In his latest response to co-blogger Bryan Caplan on ZMP, co-blogger Arnold Kling writes:
The point that third-world workers are employed refutes the Z in "zero marginal product." I would agree that American workers could compete for jobs at third-world wages. But it still could be that marginal product is well below first-world wages.
To be clear, Arnold's first statement above is his statement of Bryan's criticism and then the next two statements are Arnold's response.
I find Arnold's response unpersuasive. There's a lot of room between typical first-world wages and third-world wages. Let's put some numbers in here. A typical third-world-wage is below $2.00 an hour. A typical first-world wage is $15 an hour. So if a wage well from $15 to $11.25 an hour, most of us would think of that as still a first-world wage. Why do I choose $11.25 an hour? Because that's a 25% cut in wages. In an earlier post responding to Bryan, Arnold had written:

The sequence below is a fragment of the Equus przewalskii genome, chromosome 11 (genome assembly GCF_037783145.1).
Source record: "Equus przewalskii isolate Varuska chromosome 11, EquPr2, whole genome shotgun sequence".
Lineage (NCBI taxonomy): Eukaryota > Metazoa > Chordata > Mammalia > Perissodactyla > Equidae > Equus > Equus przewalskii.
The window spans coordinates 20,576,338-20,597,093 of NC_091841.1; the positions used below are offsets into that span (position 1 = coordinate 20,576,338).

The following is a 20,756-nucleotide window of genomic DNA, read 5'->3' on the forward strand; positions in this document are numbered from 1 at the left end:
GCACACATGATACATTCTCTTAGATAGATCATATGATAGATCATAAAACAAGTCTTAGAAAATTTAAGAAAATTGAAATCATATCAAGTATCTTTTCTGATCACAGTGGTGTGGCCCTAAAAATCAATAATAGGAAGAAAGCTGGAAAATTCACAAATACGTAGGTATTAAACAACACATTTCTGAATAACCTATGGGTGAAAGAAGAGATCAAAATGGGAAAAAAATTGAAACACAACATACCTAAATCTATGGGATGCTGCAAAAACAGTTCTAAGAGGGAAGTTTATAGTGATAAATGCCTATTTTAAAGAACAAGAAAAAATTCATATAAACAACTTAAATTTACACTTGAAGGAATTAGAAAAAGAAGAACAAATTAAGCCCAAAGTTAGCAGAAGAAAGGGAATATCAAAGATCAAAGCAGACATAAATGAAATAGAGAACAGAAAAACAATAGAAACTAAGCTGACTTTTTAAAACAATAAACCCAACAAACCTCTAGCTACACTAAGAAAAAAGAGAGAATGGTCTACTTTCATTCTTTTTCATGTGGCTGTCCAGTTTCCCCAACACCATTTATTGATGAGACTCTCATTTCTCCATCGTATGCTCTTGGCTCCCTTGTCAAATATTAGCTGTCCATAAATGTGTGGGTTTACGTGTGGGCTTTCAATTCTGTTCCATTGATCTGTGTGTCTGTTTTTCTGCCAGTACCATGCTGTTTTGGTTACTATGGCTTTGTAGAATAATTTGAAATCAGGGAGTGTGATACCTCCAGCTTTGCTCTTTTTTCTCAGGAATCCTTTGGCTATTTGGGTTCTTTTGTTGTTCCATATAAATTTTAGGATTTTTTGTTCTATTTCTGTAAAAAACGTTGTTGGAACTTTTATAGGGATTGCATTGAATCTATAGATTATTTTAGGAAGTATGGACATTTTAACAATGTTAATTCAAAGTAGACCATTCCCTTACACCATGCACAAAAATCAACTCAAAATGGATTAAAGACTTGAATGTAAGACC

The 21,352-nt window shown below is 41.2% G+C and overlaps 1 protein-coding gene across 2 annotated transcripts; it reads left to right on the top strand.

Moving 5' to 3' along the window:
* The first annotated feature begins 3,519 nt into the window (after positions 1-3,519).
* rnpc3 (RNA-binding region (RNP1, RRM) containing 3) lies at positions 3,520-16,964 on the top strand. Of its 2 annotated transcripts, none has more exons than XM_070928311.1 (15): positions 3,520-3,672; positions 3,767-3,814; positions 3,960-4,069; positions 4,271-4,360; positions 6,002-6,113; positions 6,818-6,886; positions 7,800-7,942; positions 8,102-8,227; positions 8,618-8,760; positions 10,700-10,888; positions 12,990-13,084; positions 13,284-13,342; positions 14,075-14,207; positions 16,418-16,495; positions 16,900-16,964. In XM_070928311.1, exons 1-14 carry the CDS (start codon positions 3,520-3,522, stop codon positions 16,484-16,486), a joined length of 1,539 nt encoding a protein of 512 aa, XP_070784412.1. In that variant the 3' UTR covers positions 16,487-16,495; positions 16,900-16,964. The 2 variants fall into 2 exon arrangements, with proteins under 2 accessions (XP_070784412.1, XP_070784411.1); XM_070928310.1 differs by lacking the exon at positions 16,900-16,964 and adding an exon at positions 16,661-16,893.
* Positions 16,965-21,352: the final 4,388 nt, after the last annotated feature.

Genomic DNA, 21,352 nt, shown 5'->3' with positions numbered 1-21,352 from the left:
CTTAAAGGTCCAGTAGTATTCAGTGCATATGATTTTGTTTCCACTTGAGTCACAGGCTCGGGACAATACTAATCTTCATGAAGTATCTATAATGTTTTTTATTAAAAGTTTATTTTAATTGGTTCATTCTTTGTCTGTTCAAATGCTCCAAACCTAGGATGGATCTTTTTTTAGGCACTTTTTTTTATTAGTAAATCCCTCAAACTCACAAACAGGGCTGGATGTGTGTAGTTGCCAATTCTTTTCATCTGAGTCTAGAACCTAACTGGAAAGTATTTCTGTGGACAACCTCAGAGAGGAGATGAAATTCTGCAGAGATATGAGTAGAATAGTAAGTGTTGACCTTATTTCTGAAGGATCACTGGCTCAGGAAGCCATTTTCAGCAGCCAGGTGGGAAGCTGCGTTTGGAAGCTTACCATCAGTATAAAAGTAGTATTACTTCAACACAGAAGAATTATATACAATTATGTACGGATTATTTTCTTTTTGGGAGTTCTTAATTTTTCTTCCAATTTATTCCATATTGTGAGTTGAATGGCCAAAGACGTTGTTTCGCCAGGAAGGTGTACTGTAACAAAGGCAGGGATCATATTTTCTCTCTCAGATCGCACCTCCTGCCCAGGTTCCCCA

Even with discontinuous changes, the phrase "drastically enough" can be invoked to suggest that wage cuts could cure unemployment. But suppose that "drastically enough" means 25 percent or more. If you want to say that the PSST story of unemployment depends on wage stickiness because such a large wage reduction could take care of things, then fine. You have scored a debating point without practical significance.
So it's not just "a debating point without practical significance." Arnold has gone from saying that a 25% wage cut could solve the problem but that's of no practical significance to suggesting that only a cut to third-world wage levels would motivate employers to hire many unemployed Americans. But that's more like an 80 or 90% cut in wages.